So, let's build a simple antenna for this band.  I built an inverted vee for thirty meters last weekend after I finished clearing some brush from my new home site in the Puna District.  I chose the inverted vee option because I had a spare fiberglass mast in my garage and didn…

The K3MT "Grasswire Antenna". Post #233

How would you like to use what I call the "ultimate stealth antenna" at your deed-restricted location?  While I was doing some research for antennas at my new home location in the Puna District of Hawaii Island, I came across a fascinating article by Mike Toia (K3MT).  Over 20 years ago, Mike designed, built, and used something called the "grasswire antenna" which would serve as a  nearly invisible, yet effective antenna while he traveled from his various jobs.  Although the antenna appears to be a lossy dummy load on steroids, the data revealed by Mike show that this unusual antenna does work--not as well a dipole or a yagi, but it does get contacts in difficult operating situations.

The antenna is ridiculously simple to build and use.  Mike says his design "is an end-fed, longwire antenna that is laid right in the grass."  This would be perfect for those amateurs that have restrictive HOAs and CC&Rs prohibiting outdoor antennas.

Mike's original…

A simple, portable 40-10 meter vertical antenna with counterpoise. Post #232

How would you like to build a 40-10 meter vertical antenna that could be used in portable or emergency situations?  For the relatively low cost of some housewire, a length of 450-ohm ladder line, some clip leads, a few insulators, a 4:1 balun, a small length of coaxial cable, and an antenna transmatch, you could have a simple multiband antenna that will give you hours of fun on your next mini DXpedition to the nearest public park or in your own back yard.  With a  QRP rig, a deep cycle marine battery, and a few solar panels, you can enjoy a few carefree hours without increasing your electric bill.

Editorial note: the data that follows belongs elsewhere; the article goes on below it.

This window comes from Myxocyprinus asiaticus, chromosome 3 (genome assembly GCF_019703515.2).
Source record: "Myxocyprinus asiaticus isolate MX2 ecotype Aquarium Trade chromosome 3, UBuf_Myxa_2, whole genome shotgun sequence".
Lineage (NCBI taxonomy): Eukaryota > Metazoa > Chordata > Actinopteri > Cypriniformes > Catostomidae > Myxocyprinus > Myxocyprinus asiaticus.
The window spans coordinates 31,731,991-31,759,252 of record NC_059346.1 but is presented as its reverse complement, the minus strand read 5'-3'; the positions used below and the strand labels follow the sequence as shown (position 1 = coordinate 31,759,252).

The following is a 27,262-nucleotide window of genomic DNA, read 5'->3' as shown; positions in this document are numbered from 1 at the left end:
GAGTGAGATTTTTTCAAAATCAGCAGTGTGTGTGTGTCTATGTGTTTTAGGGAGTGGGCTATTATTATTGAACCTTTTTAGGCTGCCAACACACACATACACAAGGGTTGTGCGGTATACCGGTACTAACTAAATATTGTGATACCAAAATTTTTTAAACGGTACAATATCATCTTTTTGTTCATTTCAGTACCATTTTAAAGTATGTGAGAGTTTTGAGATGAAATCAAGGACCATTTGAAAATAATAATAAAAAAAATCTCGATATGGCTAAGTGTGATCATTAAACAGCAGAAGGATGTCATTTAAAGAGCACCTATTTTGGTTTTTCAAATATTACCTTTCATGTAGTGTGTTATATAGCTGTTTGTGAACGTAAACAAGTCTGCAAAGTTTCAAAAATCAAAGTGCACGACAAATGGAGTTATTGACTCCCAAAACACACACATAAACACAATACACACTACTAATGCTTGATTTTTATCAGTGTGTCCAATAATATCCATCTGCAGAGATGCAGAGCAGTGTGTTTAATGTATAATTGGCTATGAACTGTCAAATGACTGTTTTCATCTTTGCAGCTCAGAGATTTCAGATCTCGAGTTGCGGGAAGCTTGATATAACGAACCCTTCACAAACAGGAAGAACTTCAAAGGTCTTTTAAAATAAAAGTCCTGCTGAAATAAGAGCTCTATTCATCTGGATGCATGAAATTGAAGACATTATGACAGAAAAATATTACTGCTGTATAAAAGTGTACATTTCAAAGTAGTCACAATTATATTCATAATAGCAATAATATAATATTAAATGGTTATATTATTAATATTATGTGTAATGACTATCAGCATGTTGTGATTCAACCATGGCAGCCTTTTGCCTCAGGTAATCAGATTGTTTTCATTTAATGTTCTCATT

I have such a station placed in my Odyssey van.  I can operate when the mood strikes me or when a local emergency is declared.  During the quarterly break from my teaching duties, I decided to unpack my portable station and give it a brief "shakedown cruise" at my new homesite in the Puna District of Hawaii Island.
I wanted to relax a bit after a day's work of clearing the lan…

A radiating dummy load antenna, part 2. Post #231

In my last post, I recounted a conversation I had with Dean Manley (KH6B) on Monday, 30 September 2013 concerning the use of "dummy loads" as emergency antennas.  The conversation centered around Hank Scharfe's (W6SKC/7) attempt to get some power into his 150-ft (45.73 meters) grounded inverted "L" antenna following the failure of his automatic antenna tuner.  Hank was successful in meeting his scheduled nets when he used his Waters dummy load with a "T" UHF connector to feed some rf to his antenna.  Although most of his power was confined to the dummy load, there was sufficient power delivered to his antenna to complete his schedules.

Dean and I have made several such antennas for field day and portable operations.  In fact, I mentioned my own experience with a dummy load antenna back in September 2012 when I was a newly licensed novice operator.  That contact surprised me, and that experience has kept me interested in radiating dummy loads ever sin…

The radiating dummy load. Post #230

On Monday, 30 September 2013, I had the day off from my substitute teaching assignment and I decided to meet with some of my amateur radio friends at the Hilo, Hawaii Jack In The Box Restaurant for informal discussions concerning amateur radio.  The Hawaii QRP Club holds daily meetings at the popular fast food restaurant around 0800 W.  Most of the time, the meetings are concerned with the usual topics of rigs, DX, antennas, and the latest HOA restrictions on ham operators.  Monday's meeting was going to be different.

By the time I arrived at 0800 W, most of the group had departed for their jobs and other concerns, leaving only myself, my xyl, and informal club president Dean Manley (KH6B) left to "hold the fort."  Several times in the past I had lamented my fate in using compromise antennas in the various homes I rented while I was fully employed as a news announcer for KKGB-FM and KHLO-AM in Hilo.  Now that I was building a new home on a larger property, I had more sp…